In either case, you leave the bookstore between 8 and 8:30pm and you’ll get home around 9pm…six hours after you started getting ready for your hour-long book tour event. You will get to your friend’s house and tell your friend all about it. They will be happy for you and a little confused. “You only make $1 per book?” Yes, you will tell them, yes this is true. “Only 1 person came? Didn’t the bookstore publicize?” Yes, you will tell them, this is also true. (Or: “20 people? 15 books? That’s sweet!”) You will be ready for bed around 10. Why are you so tired? You stopped working at 3 today and all you did was read from your book in front of a few people. But oh, you will be tired. You worked all day, then you got ready and you didn’t even know it, but getting ready was work, too. Getting to the bookstore was work. Thinking about what read was work. Reading out loud was work. Oh, it was all good, good work that you love, but maybe you should have let yourself sleep in that morning and taken a half day, because you forgot your hour-long book tour event would involve 6 hours.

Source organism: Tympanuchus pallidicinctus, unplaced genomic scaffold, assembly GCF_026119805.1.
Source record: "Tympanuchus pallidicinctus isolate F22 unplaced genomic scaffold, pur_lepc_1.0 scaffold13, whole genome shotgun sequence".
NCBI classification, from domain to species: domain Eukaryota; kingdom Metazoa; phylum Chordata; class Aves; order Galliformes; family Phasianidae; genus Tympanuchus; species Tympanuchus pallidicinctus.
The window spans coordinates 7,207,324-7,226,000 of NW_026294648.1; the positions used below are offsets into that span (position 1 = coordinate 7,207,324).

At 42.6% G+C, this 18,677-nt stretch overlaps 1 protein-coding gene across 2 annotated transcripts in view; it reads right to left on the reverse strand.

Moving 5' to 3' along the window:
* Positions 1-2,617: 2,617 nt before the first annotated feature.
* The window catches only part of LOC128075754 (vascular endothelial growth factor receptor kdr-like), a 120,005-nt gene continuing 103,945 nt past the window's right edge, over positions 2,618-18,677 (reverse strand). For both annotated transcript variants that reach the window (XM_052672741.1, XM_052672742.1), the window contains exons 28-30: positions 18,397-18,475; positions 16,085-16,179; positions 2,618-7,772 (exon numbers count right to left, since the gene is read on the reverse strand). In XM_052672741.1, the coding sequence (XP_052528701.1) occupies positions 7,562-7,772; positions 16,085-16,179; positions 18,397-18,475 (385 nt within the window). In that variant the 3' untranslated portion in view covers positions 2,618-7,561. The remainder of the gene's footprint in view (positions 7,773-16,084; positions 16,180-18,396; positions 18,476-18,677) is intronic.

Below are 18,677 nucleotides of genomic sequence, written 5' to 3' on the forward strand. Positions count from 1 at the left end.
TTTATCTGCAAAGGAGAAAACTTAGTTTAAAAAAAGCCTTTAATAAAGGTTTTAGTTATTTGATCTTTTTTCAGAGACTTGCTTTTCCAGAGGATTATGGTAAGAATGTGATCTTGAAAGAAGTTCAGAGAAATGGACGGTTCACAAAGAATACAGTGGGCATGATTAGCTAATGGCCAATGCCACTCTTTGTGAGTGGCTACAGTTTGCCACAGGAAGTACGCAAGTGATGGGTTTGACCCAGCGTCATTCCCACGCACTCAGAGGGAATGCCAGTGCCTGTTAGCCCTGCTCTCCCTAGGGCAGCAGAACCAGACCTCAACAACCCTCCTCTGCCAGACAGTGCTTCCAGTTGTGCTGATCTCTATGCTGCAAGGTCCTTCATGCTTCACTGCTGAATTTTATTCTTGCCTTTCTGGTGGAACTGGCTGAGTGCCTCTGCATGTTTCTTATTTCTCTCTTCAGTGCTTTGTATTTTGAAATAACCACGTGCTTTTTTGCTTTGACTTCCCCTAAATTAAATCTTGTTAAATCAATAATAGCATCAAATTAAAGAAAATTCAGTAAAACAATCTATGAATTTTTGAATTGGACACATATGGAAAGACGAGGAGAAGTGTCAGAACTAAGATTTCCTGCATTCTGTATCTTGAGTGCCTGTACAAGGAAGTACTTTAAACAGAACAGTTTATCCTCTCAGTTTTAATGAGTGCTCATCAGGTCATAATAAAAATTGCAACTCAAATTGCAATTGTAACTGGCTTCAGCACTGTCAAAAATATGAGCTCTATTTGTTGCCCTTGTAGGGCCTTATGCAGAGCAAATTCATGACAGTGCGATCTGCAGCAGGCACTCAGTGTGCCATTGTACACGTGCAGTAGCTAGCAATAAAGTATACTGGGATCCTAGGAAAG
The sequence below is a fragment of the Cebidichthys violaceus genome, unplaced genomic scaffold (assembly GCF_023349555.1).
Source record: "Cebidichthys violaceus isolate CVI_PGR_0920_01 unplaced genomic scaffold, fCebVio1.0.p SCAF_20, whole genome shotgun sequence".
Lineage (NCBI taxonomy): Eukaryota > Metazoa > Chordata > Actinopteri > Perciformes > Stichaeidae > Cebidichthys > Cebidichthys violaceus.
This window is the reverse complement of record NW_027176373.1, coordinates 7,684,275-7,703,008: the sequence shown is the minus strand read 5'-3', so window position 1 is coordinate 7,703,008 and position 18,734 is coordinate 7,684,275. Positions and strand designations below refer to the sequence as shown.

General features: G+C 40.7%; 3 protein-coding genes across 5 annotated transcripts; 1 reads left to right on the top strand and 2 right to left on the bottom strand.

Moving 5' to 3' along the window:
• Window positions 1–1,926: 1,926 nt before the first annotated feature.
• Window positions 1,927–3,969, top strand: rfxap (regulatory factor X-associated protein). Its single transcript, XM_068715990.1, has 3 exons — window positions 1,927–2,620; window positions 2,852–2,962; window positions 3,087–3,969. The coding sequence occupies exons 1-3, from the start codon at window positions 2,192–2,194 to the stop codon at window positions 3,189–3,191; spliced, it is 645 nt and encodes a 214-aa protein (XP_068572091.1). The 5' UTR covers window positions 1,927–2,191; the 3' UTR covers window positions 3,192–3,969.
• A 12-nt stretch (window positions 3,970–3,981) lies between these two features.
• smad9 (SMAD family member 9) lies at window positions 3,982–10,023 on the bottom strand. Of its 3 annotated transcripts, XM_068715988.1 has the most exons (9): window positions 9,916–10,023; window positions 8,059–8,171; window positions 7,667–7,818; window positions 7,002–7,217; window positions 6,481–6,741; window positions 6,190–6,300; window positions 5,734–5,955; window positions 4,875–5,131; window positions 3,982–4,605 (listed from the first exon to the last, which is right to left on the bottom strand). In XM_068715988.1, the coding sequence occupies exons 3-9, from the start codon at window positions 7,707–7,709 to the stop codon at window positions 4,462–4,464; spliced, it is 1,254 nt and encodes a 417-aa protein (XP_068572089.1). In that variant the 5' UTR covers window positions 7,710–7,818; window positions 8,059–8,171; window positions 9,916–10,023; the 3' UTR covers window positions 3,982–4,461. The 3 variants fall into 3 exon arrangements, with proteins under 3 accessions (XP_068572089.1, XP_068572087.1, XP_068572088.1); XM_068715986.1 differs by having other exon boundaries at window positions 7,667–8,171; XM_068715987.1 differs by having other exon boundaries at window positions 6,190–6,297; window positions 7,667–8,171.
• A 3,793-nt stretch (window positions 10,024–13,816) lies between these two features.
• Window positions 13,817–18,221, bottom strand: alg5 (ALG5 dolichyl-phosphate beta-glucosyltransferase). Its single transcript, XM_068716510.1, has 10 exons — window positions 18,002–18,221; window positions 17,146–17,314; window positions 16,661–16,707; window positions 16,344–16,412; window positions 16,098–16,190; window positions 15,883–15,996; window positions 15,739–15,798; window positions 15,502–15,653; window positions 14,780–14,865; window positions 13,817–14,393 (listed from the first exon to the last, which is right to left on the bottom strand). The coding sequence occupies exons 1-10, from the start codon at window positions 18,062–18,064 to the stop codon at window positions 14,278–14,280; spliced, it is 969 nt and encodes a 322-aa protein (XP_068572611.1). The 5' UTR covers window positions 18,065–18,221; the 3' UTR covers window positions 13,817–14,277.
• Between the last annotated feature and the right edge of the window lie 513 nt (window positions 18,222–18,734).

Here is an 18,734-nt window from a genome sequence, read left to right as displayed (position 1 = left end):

Very shortly, you’ll find that you are too wired and anxious to fall asleep. Tomorrow you have to pick up the rental car and leave Seattle (or whatever city) and drive to the next book tour stop. And you’ll want to thank your friend for hosting you and find a meal on your way out of town and pack up everything and make sure your iPod and phone and GPS are charged and that you’ve got directions to the next place. So you can’t go to bed yet, because you’ve got to plan tomorrow. But it’s ok. It’s only an hour-long event at a bookstore.